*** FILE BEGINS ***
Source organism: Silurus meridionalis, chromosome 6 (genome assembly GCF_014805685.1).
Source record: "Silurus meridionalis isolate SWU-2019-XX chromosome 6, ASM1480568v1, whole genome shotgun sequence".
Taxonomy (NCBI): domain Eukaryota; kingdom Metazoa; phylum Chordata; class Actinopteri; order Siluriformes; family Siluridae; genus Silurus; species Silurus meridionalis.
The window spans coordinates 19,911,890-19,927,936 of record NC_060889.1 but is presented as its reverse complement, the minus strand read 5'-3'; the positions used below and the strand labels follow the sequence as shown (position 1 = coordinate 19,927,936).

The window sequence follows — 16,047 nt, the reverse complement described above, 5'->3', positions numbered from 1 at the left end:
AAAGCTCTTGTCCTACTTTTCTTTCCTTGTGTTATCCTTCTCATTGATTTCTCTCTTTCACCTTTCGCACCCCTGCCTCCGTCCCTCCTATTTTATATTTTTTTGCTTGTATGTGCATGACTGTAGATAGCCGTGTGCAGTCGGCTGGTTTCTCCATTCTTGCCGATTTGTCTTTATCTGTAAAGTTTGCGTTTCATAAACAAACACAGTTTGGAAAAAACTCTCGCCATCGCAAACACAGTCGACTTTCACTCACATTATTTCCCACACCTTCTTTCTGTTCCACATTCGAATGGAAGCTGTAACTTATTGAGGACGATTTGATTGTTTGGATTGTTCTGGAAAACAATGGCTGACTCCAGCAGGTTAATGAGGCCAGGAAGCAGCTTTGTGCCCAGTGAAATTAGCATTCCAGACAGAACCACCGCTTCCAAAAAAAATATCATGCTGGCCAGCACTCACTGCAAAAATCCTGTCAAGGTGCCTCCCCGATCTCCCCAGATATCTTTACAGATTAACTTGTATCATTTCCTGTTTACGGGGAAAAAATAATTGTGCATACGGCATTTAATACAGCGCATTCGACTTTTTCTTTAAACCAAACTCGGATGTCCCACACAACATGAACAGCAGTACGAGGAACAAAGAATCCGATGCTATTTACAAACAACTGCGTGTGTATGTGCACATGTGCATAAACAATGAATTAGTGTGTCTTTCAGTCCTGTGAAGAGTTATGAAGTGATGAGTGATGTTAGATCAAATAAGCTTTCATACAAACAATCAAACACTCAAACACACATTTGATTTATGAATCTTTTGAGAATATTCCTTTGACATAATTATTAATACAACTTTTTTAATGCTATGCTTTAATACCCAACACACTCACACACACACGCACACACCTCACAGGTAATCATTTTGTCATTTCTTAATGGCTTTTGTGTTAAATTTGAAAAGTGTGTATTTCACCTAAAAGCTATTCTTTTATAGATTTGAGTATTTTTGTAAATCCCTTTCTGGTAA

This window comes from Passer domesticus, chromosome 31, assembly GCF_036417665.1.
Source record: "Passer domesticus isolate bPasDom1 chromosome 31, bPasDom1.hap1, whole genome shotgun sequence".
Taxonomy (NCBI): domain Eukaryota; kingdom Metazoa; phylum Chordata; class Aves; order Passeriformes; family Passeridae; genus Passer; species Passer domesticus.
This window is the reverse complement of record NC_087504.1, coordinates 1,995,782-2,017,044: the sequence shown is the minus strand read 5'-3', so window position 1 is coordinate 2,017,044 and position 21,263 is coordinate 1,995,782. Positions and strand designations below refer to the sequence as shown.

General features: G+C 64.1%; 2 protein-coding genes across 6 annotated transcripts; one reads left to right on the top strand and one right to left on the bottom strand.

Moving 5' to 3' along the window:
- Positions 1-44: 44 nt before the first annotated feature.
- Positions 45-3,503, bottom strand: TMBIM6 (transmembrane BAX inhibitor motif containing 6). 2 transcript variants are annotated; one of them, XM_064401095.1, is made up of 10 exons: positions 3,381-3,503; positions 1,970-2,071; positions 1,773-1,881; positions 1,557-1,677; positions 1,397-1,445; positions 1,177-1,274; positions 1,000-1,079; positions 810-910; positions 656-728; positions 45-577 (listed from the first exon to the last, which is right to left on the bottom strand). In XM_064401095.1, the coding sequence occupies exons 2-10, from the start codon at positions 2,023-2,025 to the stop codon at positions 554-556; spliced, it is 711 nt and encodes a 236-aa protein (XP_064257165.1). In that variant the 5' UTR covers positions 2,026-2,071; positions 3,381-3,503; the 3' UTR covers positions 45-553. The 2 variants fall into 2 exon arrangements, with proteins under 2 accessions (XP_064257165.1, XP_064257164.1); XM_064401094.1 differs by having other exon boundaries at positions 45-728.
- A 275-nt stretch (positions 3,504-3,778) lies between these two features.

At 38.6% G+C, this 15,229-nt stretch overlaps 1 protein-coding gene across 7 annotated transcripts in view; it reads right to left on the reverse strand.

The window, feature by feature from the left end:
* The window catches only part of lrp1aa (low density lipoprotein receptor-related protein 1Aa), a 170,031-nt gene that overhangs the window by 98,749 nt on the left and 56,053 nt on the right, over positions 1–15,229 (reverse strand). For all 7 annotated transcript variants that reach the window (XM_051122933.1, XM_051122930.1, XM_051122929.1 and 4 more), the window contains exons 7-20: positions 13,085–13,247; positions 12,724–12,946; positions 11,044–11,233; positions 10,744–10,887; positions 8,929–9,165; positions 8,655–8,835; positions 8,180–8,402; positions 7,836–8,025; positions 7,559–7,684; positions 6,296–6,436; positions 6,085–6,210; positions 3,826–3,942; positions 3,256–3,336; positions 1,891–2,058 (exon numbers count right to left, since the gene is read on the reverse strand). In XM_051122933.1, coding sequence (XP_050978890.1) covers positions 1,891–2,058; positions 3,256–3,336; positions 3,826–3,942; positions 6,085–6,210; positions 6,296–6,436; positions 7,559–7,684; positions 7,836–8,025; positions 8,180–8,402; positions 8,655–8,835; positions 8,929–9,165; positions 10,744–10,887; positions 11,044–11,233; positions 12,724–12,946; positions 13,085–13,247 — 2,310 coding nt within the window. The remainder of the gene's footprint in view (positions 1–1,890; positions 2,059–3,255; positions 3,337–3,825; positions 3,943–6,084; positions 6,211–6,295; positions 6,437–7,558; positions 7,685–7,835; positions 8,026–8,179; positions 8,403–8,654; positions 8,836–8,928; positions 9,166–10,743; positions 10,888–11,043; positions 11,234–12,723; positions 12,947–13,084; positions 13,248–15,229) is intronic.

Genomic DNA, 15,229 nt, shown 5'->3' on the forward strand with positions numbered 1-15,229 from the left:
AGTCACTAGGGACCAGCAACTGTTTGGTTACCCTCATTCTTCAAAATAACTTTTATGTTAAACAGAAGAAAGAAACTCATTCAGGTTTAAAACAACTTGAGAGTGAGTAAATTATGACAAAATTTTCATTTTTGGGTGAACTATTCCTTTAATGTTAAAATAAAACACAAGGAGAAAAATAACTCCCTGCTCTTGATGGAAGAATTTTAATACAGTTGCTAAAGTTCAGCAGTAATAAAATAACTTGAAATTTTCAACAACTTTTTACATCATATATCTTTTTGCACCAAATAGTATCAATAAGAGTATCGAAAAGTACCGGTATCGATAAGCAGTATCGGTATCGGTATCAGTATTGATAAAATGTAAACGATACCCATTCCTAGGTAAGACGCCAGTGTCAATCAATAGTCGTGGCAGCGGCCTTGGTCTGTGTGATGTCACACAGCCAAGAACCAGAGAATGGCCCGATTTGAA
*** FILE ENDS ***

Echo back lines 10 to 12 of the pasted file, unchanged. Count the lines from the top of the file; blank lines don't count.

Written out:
This window is the reverse complement of record NC_087504.1, coordinates 1,995,782-2,017,044: the sequence shown is the minus strand read 5'-3', so window position 1 is coordinate 2,017,044 and position 21,263 is coordinate 1,995,782. Positions and strand designations below refer to the sequence as shown.

General features: G+C 64.1%; 2 protein-coding genes across 6 annotated transcripts; one reads left to right on the top strand and one right to left on the bottom strand.

Moving 5' to 3' along the window: